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Messages - mnewboldc
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« on: April 24, 2009, 09:23:33 PM »
I'd like to augment what I already learned from con law, but am unsure where to start.
I don't have a great deal of time; something in the 300-page range would be ideal.
« on: April 23, 2009, 07:09:06 PM »
Go to Indiana. In this economy, choosing a T3 over a T1 is suicide.
« on: April 19, 2009, 09:21:01 PM »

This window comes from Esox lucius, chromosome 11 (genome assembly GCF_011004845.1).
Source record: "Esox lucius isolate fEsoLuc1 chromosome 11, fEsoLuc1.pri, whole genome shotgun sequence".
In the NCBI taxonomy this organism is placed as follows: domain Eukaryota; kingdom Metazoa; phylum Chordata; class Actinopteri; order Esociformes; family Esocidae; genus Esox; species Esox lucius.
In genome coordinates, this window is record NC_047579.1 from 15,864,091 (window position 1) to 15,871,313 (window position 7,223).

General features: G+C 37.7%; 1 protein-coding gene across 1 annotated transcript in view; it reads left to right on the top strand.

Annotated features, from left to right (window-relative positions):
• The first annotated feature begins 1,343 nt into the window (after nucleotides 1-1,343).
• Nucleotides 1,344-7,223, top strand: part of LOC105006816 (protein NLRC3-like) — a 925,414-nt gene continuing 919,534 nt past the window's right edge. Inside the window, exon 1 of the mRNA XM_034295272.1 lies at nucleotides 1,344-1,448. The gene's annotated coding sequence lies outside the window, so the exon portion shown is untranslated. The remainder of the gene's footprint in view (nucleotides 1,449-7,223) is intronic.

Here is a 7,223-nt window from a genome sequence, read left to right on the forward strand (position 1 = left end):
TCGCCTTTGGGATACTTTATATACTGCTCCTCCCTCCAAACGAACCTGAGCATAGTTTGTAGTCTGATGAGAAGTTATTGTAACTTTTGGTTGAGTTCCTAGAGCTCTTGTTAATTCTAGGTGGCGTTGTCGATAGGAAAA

As I said not all honor codes are treated alike, and enforcement would ultimately depend on whether the professor says outside help is available. I grant you, hiring a dominatrix who forces you to stand with your feet in a bucket of icewater while singing Milli Vanilli songs might help cleanse you mind and might make you a better writer. I imagine that most honor codes don't contemplate, let alone proscribe, that activity. Ditto with closed-book exams: I doubt I'd report someone who brought a Gabriel Garcia Marquez novel to their Constitutional Law final and transcribed it (though I'd probably ask to look at the pages they'd been looking at just to make sure). Those situations are like the "innocent slobberor" exception to offensive battery. What I was discussing, and I think what most honor codes contemplate, is getting outside help on the assignment that's actually been given - or one distinctly similar.